A public opinion poll conducted in January 2021 by Survation on behalf of the Campaign for Nuclear Disarmament (CND) found that 59 per cent of Britons believe that their country should join the treaty, with just 19 per cent opposed to joining.
Nuclear Non-Proliferation Treaty
The 1968 Nuclear Non-Proliferation Treaty has 191 states-parties, and at its core, prohibits most of the world’s countries from acquiring nuclear weapons and commits five nuclear-armed states, including the United Kingdom, to pursue disarmament negotiations (Article VI).
Every five years, NPT states-parties meet to review progress on commitments and to adopt a consensus final document with additional commitments for treaty implementation. Past Review Conference documents in 2000 and 2010 have been sparsely implemented.
The 2020 NPT Review Conference has been postponed. At this conference, the five nuclear-armed states party to the treaty, including the United Kingdom, will answer to many non-nuclear-weapon states who argue they have not fully implemented the treaty, more than 75 years after its adoption.
Treaty on the Prohibition of Nuclear Weapons
The 2017 Treaty on the Prohibition of Nuclear Weapons, which currently has 86 signatories and 54 states parties, includes prohibitions of the use, testing, production and stockpiling of nuclear weapons, as well as positive obligations for states parties to provide assistance to victims of nuclear use and testing and environmental remediation for land contaminated by nuclear use and testing. It entered into force on 22 January 2021.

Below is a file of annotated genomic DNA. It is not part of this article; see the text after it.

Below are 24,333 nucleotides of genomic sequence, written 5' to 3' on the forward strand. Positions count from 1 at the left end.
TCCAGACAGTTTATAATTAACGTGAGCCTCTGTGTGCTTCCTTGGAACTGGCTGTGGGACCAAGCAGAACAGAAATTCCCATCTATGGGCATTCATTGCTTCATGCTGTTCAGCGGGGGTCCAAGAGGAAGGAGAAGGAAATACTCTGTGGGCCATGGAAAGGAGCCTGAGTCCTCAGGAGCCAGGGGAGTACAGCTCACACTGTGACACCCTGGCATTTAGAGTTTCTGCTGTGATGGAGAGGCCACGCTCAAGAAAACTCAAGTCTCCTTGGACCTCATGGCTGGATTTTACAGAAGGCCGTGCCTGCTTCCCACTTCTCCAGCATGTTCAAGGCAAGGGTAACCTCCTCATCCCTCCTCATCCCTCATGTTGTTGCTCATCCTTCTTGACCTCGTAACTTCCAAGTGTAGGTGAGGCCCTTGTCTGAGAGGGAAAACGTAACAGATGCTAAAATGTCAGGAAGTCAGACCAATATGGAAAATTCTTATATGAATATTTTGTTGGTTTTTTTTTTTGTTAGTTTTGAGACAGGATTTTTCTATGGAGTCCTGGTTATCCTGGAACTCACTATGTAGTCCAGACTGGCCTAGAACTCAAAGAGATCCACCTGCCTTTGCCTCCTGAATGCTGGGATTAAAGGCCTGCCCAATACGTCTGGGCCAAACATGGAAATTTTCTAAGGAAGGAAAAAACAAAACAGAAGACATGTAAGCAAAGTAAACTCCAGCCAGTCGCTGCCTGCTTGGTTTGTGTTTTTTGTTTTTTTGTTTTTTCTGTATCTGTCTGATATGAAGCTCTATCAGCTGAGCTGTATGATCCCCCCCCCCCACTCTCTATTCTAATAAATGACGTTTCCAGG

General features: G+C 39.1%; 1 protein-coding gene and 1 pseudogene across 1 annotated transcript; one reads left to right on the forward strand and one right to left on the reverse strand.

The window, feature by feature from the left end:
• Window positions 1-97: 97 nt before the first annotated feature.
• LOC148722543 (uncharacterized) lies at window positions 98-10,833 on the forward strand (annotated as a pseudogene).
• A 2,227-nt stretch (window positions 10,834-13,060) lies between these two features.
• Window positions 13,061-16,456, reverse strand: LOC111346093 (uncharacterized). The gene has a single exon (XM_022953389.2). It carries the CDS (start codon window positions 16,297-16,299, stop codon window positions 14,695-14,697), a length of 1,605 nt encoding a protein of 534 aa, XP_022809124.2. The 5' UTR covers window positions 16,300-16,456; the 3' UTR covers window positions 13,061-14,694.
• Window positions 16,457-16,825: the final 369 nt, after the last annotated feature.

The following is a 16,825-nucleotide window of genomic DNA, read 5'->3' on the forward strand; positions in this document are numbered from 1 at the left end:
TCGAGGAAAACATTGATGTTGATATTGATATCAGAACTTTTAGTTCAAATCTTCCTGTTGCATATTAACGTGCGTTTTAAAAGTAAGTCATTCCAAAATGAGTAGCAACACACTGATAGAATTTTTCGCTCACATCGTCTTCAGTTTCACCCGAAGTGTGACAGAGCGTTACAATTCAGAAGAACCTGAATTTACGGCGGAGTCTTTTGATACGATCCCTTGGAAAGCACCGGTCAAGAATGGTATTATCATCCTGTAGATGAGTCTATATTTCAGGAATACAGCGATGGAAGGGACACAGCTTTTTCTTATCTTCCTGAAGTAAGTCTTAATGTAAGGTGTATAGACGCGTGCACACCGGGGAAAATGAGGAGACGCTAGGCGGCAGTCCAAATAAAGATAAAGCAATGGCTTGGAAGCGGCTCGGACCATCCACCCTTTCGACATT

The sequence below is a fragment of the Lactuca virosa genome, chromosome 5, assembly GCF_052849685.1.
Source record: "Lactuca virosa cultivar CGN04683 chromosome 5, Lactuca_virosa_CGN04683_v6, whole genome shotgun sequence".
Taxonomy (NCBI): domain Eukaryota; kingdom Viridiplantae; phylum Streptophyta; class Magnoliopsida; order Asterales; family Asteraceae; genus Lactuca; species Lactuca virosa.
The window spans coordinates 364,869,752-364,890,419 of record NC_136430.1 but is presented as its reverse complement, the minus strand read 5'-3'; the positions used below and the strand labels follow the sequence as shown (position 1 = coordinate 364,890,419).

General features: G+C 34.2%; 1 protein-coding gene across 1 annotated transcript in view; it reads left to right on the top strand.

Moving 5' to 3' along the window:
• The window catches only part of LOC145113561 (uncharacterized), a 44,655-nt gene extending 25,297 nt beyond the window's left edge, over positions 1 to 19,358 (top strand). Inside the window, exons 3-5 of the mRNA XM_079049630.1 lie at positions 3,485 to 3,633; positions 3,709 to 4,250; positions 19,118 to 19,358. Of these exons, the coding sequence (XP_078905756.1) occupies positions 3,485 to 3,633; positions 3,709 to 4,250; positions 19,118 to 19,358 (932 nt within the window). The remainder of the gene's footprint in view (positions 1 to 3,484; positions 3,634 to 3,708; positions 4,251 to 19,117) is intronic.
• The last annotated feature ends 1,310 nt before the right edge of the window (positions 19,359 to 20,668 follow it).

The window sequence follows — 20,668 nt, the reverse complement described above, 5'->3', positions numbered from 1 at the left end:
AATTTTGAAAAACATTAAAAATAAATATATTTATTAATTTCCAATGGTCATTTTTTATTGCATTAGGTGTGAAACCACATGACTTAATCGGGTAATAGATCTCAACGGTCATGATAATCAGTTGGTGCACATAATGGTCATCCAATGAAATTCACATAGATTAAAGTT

The treaty articulates two pathways for nuclear-armed states to join (Article 4). A nuclear-armed state may either join the treaty and the negotiate a time-bound plan for complete nuclear disarmament, or it may complete nuclear disarmament first and then join the treaty and cooperate with the designated international authorities to verify the “irreversible elimination of its nuclear-weapon programme.”
The United Kingdom has not yet joined the TPNW. States-parties to the treaty will meet late this year or early next year to advance the treaty’s implementation and universalization.
Available for Interview
Beatrice Fihn, Executive Director of the International Campaign to Abolish Nuclear Weapons, +41 78 613 04 72, [email protected], (GENEVA)
Alicia Sanders-Zakre, ICAN Policy and Research Coordinator, +41 76 723 79 18, [email protected], (GENEVA)
The International Campaign to Abolish Nuclear Weapons (ICAN) is a global campaign working to mobilize people in all countries to inspire, persuade and pressure their governments to sign and ratify the Treaty on the Prohibition of Nuclear Weapons. ICAN is comprised of more than 600 partner organisations in over 100 countries and was awarded the 2017 Nobel Peace Prize.